To be successful at meeting women’s needs it’s important to dig deeper to uncover the cultural, sociological, psychological and gender factors that drive their behavior. At WomanWise we’ve spent nearly two decades inventing and re-inventing projective insight tools that allow us to uncover their subconscious motivators to behavior.
Q: You conducted a study called the “American Dream” in 2011. Tell us more about this study and what you learned.
DM: In a 2011 study by Xavier University, 55 percent of Americans said they have lost trust and confidence in our country. Yet, 63 percent of Americans are extremely confident, or fairly confident in their ability to reach the American Dream. We wanted to understand, “Why the contradiction?”
Our multi-generational study of 800 women across the U.S. revealed that the dream has not gone away, but it has changed. As we struggle with global conflict, economic uncertainty and bloated personal debt, what really matters has changed. The ideals women are advocating today really go back to our founding fathers’ original vision— the pursuit of happiness. Her need for independence, equality, humanity, putting family and community first, freedom to choose, making a difference and paving her own destiny, all circle back to what the people who first came to this country were seeking—the dream of a better, richer, and happier life for all.
And it doesn’t equate to an endless AmEx credit line or a McMansion at the end of the block.
This shift in values and perspective creates a rare opportunity for business to fundamentally change how women feel about their brands. It’s an opportunity to demonstrate that she matters and to take the consumer/brand relationship to a higher, purpose-driven level. To get there requires an understanding of her craving for “me, we and higher purpose.”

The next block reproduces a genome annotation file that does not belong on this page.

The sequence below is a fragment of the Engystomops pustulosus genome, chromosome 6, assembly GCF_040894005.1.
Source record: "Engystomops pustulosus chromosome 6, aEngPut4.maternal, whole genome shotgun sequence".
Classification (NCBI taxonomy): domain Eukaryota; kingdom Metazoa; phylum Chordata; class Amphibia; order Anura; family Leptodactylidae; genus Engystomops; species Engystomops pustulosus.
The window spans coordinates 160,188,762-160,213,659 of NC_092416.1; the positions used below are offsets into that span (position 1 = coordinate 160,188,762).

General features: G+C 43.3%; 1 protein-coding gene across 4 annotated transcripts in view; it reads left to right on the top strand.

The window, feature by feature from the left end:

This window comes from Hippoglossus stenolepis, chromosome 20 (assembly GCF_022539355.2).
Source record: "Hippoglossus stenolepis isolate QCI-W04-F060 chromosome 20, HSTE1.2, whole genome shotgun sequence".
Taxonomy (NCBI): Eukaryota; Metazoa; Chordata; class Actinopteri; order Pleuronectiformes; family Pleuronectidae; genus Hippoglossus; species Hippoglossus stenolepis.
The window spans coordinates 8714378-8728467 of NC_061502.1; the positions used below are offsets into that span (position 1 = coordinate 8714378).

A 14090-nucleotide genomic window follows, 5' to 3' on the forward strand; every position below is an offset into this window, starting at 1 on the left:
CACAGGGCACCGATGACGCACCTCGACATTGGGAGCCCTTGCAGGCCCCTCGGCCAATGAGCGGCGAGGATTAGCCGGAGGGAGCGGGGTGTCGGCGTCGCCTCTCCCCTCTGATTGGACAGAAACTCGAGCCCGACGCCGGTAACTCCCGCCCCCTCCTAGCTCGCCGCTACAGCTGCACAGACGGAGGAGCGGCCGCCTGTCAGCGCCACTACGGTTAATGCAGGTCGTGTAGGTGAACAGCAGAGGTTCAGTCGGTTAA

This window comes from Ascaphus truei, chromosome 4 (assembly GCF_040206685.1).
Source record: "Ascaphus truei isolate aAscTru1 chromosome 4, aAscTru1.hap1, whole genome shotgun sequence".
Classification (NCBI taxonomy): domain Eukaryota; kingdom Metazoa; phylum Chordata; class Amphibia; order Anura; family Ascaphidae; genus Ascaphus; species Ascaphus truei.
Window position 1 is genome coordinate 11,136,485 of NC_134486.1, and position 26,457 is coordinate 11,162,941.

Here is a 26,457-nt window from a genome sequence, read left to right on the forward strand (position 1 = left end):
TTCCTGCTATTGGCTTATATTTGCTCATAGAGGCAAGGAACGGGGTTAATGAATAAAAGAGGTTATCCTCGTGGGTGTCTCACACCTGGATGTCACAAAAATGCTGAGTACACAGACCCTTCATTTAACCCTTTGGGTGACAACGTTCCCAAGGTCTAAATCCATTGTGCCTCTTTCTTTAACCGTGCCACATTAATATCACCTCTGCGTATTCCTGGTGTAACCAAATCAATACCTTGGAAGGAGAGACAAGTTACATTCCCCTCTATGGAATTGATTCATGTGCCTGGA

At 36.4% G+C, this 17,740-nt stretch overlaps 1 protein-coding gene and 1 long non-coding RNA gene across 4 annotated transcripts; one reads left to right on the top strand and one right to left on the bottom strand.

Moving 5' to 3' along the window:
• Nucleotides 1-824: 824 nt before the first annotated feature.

Q: What are some common mistakes you see companies make when attempting to market to women?
DM: The biggest mistake I see is that marketers often assume marketing to women means painting the brand “pink,” as recently evidenced by the launch of “Chick Beer” and Dell’s “Della” computer line.
It is important to understand that women want everything men want—she just wants more! She’s more detailed-oriented, cares more about more things, considers a company’s ethical business practices when making a purchase, and holds businesses to a higher standard when it comes to doing social good.
Bottom line, if you meet women’s expectations, you’ll exceed men’s.
Q: Why did you enter this area of marketing to women?
DM: When I made the strategic shift to focus on marketing to women, my whole business – my life – moved to a higher purpose. Marketing to women is my profession, my passion and my cause.
I have found a platform to integrate my business expertise and my personal passions. Through our efforts, women’s unmet needs, desires, concerns, fears and emotional triggers are more deeply understood by business and marketing leaders. We bring “her voice” to the business strategic decision-making table. In the end, our clients have a competitive advantage because they have more meaningful relationships and relevance in women’s lives.
Q: What are some key things you’ve learned about women, and the way they think and how that impacts their purchasing decisions?
DM: What drives women’s ideals and purchase behavior evolves as the world around us changes. Today we’re living in conflicted and uncertain times, and confidence in institutions is at an all-time low. Women are moving forward in a new era of responsibility. She expects business to be a force for good in society, not just an engine for profit. They expect the same of themselves. She’s seeking ways to make a difference and to bring more meaning in her life. It’s a principle we call, “me, we, higher purpose.”
Q: If you could provide one piece of advice about marketing to women, what would it be?
DM: It’s important for marketers to understand that women don’t buy what you do, they buy why you do it. That’s where we can help business leaders get to the higher level of answering that question of why and bringing that more relevant engagement and connection with women.